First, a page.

The SEC is gearing up to use new powers from the Dodd-Frank law to crack down on Wall Street after being faulted for not pursuing executives' misconduct, Robert Khuzami, the SEC's director of enforcement, testified Wednesday at a Senate committee hearing.
The Dodd-Frank law “will help address some of the practical challenges that we face in policing the securities markets,” Mr. Khuzami said in a prepared testimony before the Senate Judiciary Committee. “We recognize that there is more work to be done.”
Lawmakers, investors and judges have faulted the SEC for not pursuing corporate executives at the firms it sued for misconduct related to the financial crisis. The Dodd-Frank regulatory act, which lowers the bar for suing individuals, will help the SEC punish executives who had only indirect or supervisory responsibility linked to misconduct, Mr. Khuzami said.
The SEC, which has opened 487 formal investigations this year, will close about 32% more cases this fiscal year than in 2009, Mr. Khuzami said. The agency has filed 634 enforcement actions and returned nearly $2 billion to harmed investors this fiscal year, he said.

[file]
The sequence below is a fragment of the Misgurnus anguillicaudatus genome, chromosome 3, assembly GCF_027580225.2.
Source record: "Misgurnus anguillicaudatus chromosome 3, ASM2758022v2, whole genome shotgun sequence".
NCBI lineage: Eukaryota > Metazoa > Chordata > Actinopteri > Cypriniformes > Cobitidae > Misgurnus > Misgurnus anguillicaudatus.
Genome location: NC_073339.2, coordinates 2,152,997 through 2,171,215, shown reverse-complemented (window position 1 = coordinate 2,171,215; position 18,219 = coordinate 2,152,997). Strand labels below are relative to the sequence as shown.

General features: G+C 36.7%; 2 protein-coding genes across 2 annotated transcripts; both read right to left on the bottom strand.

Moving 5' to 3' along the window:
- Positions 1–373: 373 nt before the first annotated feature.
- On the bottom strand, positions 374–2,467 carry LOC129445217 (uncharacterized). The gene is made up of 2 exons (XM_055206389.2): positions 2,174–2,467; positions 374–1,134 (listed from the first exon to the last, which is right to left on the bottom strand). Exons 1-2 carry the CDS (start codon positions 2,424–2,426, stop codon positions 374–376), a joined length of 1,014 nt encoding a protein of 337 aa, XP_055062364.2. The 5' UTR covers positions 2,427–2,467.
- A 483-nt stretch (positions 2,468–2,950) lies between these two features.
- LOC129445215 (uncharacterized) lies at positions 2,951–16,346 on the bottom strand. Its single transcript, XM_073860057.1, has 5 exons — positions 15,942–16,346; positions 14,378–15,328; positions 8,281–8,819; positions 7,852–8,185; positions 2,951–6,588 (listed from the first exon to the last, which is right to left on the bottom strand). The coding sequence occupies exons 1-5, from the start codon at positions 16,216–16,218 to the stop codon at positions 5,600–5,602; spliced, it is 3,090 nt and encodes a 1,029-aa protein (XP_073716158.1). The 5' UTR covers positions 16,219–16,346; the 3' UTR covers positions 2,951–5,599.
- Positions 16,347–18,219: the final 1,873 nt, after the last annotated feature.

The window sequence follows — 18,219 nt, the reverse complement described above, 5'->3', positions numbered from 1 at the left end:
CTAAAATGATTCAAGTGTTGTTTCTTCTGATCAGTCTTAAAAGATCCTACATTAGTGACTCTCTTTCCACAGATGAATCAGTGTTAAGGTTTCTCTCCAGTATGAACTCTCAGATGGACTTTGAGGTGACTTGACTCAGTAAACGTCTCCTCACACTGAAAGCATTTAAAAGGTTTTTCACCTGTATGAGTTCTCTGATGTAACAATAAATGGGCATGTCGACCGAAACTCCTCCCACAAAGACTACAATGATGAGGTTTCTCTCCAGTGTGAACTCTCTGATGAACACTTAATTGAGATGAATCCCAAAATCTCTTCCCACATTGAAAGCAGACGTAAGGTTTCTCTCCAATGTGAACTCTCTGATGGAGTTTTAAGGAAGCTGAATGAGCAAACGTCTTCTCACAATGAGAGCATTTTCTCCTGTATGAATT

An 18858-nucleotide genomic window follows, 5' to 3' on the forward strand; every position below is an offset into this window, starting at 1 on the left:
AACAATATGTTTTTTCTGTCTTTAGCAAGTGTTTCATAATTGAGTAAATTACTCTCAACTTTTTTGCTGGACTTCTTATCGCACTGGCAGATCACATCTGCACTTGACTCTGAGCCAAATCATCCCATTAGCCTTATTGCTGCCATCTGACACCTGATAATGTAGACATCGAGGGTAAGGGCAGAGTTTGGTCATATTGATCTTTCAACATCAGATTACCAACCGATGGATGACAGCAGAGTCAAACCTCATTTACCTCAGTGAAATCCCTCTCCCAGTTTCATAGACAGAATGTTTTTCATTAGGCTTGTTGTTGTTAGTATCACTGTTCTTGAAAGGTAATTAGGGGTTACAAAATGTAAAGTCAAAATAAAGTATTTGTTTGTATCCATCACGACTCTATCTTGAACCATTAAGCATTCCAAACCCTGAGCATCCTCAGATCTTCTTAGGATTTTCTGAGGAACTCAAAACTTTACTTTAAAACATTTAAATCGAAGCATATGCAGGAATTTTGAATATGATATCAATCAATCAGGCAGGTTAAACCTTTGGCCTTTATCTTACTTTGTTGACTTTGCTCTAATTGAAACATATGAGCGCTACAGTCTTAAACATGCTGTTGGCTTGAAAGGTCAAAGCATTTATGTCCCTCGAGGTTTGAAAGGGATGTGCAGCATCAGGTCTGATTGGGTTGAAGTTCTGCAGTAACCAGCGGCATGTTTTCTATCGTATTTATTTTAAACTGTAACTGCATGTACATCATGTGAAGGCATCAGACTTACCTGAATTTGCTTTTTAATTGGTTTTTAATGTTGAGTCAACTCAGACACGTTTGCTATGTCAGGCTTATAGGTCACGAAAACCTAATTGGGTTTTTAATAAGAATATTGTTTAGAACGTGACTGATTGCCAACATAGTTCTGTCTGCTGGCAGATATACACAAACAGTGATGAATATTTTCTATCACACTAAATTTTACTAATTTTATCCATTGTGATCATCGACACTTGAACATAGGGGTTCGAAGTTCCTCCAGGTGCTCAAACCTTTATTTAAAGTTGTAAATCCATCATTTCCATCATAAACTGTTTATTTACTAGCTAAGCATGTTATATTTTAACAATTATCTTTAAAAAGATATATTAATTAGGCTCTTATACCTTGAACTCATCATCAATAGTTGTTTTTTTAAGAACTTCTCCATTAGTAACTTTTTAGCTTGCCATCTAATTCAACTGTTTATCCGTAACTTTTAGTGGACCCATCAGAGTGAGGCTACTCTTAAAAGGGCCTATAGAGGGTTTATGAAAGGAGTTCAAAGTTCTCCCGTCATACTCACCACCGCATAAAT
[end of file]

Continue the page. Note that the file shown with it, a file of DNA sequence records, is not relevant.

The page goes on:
The enforcement division has this year put into place five specialized units and launched initiatives including a risk-based approach to identify suspicious investment advisers and a program to analyze mutual fund fees. Mr. Khuzami said he expects the programs to result in investigations of investment advisers and mutual funds' boards of directors.
Mr. Khuzami said the agency has stepped up coordination with other law enforcement forces and has embedded an FBI agent in its market-intelligence unit, which analyzes data and tips to identify emerging trends in securities fraud. The agency is working with the FBI and Justice Department on a number of active investigations, he said.